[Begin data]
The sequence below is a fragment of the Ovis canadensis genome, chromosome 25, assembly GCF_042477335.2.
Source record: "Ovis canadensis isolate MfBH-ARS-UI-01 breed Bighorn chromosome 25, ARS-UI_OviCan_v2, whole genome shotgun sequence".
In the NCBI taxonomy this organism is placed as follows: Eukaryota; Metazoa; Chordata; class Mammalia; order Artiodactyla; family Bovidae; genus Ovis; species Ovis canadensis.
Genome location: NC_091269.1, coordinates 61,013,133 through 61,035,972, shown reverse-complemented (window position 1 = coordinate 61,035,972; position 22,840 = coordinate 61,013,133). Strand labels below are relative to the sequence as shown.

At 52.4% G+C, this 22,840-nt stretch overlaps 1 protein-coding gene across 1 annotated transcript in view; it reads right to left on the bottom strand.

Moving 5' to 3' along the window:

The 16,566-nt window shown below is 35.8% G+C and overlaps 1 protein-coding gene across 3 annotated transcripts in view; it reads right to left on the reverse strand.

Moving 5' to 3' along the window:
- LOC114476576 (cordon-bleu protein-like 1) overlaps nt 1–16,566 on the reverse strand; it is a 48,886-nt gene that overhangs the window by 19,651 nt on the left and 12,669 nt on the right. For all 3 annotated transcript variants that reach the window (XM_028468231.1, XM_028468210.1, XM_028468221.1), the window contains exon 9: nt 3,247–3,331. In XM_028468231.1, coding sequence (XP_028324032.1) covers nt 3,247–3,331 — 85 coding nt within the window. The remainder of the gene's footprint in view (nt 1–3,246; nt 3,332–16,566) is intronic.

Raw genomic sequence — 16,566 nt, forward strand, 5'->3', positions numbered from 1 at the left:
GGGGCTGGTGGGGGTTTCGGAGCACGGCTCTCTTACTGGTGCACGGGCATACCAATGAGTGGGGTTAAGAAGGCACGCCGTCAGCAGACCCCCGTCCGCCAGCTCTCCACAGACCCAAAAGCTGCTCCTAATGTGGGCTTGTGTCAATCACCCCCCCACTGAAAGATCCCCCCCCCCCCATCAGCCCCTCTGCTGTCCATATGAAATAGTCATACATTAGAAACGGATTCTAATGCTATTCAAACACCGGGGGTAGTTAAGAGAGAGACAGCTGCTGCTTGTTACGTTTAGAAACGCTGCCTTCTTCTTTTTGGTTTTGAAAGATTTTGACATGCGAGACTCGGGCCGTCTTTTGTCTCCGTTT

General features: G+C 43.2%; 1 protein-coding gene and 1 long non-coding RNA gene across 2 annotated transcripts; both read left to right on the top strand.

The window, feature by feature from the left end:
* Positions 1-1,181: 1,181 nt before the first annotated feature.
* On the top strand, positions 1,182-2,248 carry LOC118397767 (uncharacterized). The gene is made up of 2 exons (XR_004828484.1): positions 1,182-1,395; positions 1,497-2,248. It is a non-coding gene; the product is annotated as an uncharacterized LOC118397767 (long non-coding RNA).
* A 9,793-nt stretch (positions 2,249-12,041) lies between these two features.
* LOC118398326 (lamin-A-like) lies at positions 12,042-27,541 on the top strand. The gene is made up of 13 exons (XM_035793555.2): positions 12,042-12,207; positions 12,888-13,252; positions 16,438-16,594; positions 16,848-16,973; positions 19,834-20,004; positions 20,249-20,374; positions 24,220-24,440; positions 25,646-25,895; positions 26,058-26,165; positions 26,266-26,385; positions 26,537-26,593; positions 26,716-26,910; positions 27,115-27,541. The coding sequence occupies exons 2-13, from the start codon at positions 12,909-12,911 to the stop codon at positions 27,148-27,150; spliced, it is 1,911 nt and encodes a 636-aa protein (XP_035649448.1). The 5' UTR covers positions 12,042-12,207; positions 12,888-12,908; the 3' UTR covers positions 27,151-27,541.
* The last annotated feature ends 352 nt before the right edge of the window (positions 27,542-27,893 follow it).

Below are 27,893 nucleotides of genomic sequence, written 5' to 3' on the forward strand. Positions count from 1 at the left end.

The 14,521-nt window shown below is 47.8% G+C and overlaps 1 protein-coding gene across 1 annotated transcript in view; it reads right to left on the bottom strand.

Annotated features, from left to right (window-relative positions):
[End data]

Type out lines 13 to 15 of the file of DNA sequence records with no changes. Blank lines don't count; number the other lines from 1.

The window, feature by feature from the left end:
* Positions 1-1,181: 1,181 nt before the first annotated feature.
* On the top strand, positions 1,182-2,248 carry LOC118397767 (uncharacterized). The gene is made up of 2 exons (XR_004828484.1): positions 1,182-1,395; positions 1,497-2,248. It is a non-coding gene; the product is annotated as an uncharacterized LOC118397767 (long non-coding RNA).